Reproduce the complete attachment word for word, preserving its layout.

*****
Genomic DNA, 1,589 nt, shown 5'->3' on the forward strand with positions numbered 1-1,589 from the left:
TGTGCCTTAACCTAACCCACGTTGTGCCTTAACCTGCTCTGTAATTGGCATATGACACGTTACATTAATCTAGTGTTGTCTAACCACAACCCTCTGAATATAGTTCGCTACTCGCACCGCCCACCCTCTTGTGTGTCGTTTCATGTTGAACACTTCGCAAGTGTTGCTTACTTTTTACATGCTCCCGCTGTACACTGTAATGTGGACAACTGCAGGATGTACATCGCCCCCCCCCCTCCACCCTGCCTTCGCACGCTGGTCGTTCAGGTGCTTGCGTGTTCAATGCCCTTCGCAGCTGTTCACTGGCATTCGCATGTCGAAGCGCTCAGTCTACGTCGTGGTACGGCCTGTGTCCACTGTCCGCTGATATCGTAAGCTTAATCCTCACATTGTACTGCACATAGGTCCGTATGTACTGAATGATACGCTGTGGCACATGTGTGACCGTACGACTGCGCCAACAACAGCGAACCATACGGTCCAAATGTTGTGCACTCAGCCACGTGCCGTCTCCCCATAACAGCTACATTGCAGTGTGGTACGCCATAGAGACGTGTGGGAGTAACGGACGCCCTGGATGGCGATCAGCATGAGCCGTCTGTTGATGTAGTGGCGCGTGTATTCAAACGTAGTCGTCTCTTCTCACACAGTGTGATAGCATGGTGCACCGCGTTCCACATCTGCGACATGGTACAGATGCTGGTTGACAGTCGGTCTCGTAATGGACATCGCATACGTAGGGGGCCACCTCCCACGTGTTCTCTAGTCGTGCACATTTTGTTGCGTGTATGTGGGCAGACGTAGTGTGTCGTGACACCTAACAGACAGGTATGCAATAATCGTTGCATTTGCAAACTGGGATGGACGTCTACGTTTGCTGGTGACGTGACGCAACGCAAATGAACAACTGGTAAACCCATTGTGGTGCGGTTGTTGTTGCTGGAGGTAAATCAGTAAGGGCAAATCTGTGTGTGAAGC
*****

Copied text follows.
Genomic DNA, 1,589 nt, shown 5'->3' on the forward strand with positions numbered 1-1,589 from the left:
TGTGCCTTAACCTAACCCACGTTGTGCCTTAACCTGCTCTGTAATTGGCATATGACACGTTACATTAATCTAGTGTTGTCTAACCACAACCCTCTGAATATAGTTCGCTACTCGCACCGCCCACCCTCTTGTGTGTCGTTTCATGTTGAACACTTCGCAAGTGTTGCTTACTTTTTACATGCTCCCGCTGTACACTGTAATGTGGACAACTGCAGGATGTACATCGCCCCCCCCCCTCCACCCTGCCTTCGCACGCTGGTCGTTCAGGTGCTTGCGTGTTCAATGCCCTTCGCAGCTGTTCACTGGCATTCGCATGTCGAAGCGCTCAGTCTACGTCGTGGTACGGCCTGTGTCCACTGTCCGCTGATATCGTAAGCTTAATCCTCACATTGTACTGCACATAGGTCCGTATGTACTGAATGATACGCTGTGGCACATGTGTGACCGTACGACTGCGCCAACAACAGCGAACCATACGGTCCAAATGTTGTGCACTCAGCCACGTGCCGTCTCCCCATAACAGCTACATTGCAGTGTGGTACGCCATAGAGACGTGTGGGAGTAACGGACGCCCTGGATGGCGATCAGCATGAGCCGTCTGTTGATGTAGTGGCGCGTGTATTCAAACGTAGTCGTCTCTTCTCACACAGTGTGATAGCATGGTGCACCGCGTTCCACATCTGCGACATGGTACAGATGCTGGTTGACAGTCGGTCTCGTAATGGACATCGCATACGTAGGGGGCCACCTCCCACGTGTTCTCTAGTCGTGCACATTTTGTTGCGTGTATGTGGGCAGACGTAGTGTGTCGTGACACCTAACAGACAGGTATGCAATAATCGTTGCATTTGCAAACTGGGATGGACGTCTACGTTTGCTGGTGACGTGACGCAACGCAAATGAACAACTGGTAAACCCATTGTGGTGCGGTTGTTGTTGCTGGAGGTAAATCAGTAAGGGCAAATCTGTGTGTGAAGC